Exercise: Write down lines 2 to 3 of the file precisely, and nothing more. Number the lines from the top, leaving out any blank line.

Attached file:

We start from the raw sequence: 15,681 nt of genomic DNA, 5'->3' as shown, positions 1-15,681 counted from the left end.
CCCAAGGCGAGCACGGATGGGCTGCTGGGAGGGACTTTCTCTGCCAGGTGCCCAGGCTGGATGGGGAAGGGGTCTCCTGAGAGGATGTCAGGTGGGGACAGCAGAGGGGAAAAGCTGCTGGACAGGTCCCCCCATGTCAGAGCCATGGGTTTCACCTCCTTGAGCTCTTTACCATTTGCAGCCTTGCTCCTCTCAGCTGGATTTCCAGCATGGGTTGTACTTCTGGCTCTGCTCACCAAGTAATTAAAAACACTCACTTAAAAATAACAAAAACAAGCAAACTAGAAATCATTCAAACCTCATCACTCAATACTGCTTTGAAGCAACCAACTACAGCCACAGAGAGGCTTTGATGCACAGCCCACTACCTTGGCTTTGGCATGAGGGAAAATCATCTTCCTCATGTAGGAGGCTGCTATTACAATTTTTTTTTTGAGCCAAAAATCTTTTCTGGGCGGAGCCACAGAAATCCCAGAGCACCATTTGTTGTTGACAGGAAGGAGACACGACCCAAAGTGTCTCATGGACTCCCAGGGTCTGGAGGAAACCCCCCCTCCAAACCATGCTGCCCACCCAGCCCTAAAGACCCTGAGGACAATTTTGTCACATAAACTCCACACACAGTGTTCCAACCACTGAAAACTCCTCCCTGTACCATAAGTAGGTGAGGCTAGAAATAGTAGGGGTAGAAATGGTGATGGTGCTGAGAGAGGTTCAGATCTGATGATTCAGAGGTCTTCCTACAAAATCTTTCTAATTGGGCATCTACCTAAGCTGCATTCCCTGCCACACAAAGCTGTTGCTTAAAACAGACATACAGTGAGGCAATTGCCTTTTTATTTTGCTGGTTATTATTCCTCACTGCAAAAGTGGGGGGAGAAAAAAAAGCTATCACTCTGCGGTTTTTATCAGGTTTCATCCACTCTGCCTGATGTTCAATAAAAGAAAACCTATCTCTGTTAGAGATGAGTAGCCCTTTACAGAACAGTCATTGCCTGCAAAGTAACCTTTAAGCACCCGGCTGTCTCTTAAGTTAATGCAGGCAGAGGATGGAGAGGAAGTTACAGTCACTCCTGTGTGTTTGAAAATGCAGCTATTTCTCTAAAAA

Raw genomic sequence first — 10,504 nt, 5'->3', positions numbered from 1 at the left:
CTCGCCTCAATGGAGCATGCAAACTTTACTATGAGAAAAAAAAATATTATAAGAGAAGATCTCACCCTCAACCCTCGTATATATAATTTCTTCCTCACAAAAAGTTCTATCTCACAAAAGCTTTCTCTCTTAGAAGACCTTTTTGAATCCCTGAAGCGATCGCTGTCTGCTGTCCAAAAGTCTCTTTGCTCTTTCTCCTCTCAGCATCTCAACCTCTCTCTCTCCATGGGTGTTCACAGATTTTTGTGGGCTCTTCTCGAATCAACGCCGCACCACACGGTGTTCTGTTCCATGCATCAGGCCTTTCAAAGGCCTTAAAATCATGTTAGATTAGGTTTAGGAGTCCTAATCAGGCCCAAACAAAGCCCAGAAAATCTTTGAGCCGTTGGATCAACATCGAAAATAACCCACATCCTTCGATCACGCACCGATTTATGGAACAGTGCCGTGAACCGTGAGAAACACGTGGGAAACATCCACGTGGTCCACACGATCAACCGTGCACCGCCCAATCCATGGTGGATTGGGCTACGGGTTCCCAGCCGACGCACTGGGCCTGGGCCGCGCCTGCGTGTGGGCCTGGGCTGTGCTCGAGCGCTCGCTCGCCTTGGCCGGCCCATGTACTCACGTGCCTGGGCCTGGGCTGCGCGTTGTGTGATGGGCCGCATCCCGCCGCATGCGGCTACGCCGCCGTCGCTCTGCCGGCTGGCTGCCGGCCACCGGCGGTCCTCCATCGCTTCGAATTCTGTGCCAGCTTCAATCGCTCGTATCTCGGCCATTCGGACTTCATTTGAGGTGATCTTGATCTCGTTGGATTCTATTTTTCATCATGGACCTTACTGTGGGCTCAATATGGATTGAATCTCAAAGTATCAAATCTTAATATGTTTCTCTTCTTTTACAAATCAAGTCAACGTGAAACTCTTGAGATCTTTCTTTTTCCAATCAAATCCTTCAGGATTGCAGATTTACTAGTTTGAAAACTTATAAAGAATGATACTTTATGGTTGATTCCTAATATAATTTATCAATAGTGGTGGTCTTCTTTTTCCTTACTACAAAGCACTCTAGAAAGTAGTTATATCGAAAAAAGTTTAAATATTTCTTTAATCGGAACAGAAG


CCCAAGGCGAGCACGGATGGGCTGCTGGGAGGGACTTTCTCTGCCAGGTGCCCAGGCTGGATGGGGAAGGGGTCTCCTGAGAGGATGTCAGGTGGGGACAGCAGAGGGGAAAAGCTGCTGGACAGGTCCCCCCATGTCAGAGCCATGGGTTTCACCTCCTTGAGCTCTTTACCATTTGCAGCCTTGCTCCTCTCAGCTGGATTTCCAGCATGGGTTGTACTTCTGGCTCTGCTCACCAAGTAATTAAAAACACTCACTTAAAAATAACAAAAACAAGCAAACTAGAAATCATTCAAACCTCATCACTCAATACTGCTTTGAAGCAACCAACTACAGCCACAGAGAGGCTTTGATGCACAGCCCACTACCTTGGCTTTGGCATGAGGGAAAATCATCTTCCTCATGTAGGAGGCTGCTATTACAATTTTTTTTTTGAGCCAAAAATCTTTTCTGGGCGGAGCCACAGAAATCCCAGAGCACCATTTGTTGTTGACAGGAAGGAGACACGACCCAAAGTGTCTCATGGACTCCCAGGGTCTGGAGGAAACCCCCCCTCCAAACCATGCTGCCCACCCAGCCCTAAAGACCCTGAGGACAATTTTGTCACATAAACTCCACACACAGTGTTCCAACCACTGAAAACTCCTCCCTGTACCATAAGTAGGTGAGGCTAGAAATAGTAGGGGTAGAAATGGTGATGGTGCTGAGAGAGGTTCAGATCTGATGATTCAGAGGTCTTCCTACAAAATCTTTCTAATTGGGCATCTACCTAAGCTGCATTCCCTGCCACACAAAGCTGTTGCTTAAAACAGACATACAGTGAGGCAATTGCCTTTTTATTTTGCTGGTTATTATTCCTCACTGCAAAAGTGGGGGGAGAAAAAAAAGCTATCACTCTGCGGTTTTTATCAGGTTTCATCCACTCTGCCTGATGTTCAATAAAAGAAAACCTATCTCTGTTAGAGATGAGTAGCCCTTTACAGAACAGTCATTGCCTGCAAAGTAACCTTTAAGCACCCGGCTGTCTCTTAAGTTAATGCAGGCAGAGGATGGAGAGGAAGTTACAGTCACTCCTGTGTGTTTGAAAATGCAGCTATTTCTCTAAAAA

Raw genomic sequence first — 10,504 nt, 5'->3', positions numbered from 1 at the left: